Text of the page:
Eastern Orthodox Church

 

Definition

The Orthodox Church, also officially called the Orthodox Catholic and Apostolic Church and commonly referred to as the Eastern Orthodox Church claims to trace its development back through the Byzantine or Roman empire, to the earliest church established by St. Paul and the Apostles. Almost from the very beginning, Christians referred to the Church as the "One, Holy, Catholic [from the Greek καθολική, or universal] and Apostolic Church".

 

The Symbol of Faith – (The Creed)

(1) I believe in one God, the Father Almighty, Maker of heaven and earth, and of all things visible and invisible.

(2) And in one Lord Jesus Christ, the Son of God, the Only-begotten, begotten of the Father before all ages. Light of Light; True God of True God; begotten, not made; of one essence with the Father, by Whom all things were made;

(3) Who for us men and for our salvation came down from heaven, and was incarnate of the Holy Spirit and the Virgin Mary, and became man.

(4) And He was crucified for us under Pontius Pilate, and suffered, and was buried.

(5) And the third day He rose again, according to the Scriptures;

(6) And ascended into heaven, and sits at the right hand of the Father;

(7) And He shall come again with glory to judge the living and the dead; Whose Kingdom shall have no end.

(8) And in the Holy Spirit, the Lord, the Giver of Life, Who proceeds from the Father; Who with the Father and the Son together is worshipped and glorified; Who spoke by the prophets.

(9) In one Holy, Catholic, and Apostolic Church.

(10) I acknowledge one Baptism for the remission of sins.

(11) I look for the resurrection of the dead;

(12) And the life of the world to come. Amen.

 

“The Creed, sung during the Divine Liturgy, is one of the most ancient prayers of the Orthodox Church. It was composed, through the inspiration of the Holy Spirit, by the Fathers of the First and Second Ecumenical Councils (Nicea (325) and Constantinople (381), respectively), at a time when various heretical doctrines attempted to overthrow the true faith in the Trinity. The main reason for the convening of the First Ecumenical Council was the appearance and growing strength of the false teaching of the Alexandrian priest, Arius. The basic theory of the Arians’ false teaching was that the Son of God was created that His existence had a beginning. The Second Ecumenical Council condemned the false teaching of the Pneumatomachi (Adversaries of the Spirit), whose chief representative was Macedonius, Archbishop of Constantinople. The Pneumatomachi called the Holy Spirit the servant and fulfiller of God’s wishes as well as other names that were fitting only for the angels, and they did not recognize Him as a Hypostasis (Person) of the Holy Trinity. The Holy Orthodox Church made a decisive stand to protect the purity of the Orthodox teaching of the faith, setting out the basic saving truths of Christian teaching in the Creed, which is a constant guide for all Orthodox Christians in their spiritual life. The Creed itself is divided into twelve parts, seven of which were formulated at the First Ecumenical Council, the other five at the Second.”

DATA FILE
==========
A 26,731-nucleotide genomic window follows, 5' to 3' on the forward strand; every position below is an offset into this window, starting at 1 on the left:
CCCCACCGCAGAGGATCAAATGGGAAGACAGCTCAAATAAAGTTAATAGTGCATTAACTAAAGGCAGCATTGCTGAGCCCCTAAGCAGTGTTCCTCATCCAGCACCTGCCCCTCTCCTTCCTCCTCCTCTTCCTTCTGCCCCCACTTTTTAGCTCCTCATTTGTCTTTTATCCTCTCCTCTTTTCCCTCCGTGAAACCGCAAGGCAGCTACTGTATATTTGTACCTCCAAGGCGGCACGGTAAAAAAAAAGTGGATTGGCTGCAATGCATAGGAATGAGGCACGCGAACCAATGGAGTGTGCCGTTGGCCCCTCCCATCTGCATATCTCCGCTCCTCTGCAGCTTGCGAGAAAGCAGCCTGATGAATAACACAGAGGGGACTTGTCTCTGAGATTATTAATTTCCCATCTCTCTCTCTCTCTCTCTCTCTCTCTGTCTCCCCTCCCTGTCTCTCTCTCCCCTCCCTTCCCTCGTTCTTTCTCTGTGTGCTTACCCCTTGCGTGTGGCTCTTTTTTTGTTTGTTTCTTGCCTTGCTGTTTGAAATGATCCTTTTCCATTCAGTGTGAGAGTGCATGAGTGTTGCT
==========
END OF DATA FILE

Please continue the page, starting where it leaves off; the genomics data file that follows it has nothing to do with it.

Excerpt taken from "These Truths We Hold – The Holy Orthodox Church: Her Life and Teachings". Compiled and Edited by A Monk of St. Tikhon’s Monastery. Copyright 1986 by the St. Tikhon’s Seminary Press, South Canaan, Pennsylvania 18459.

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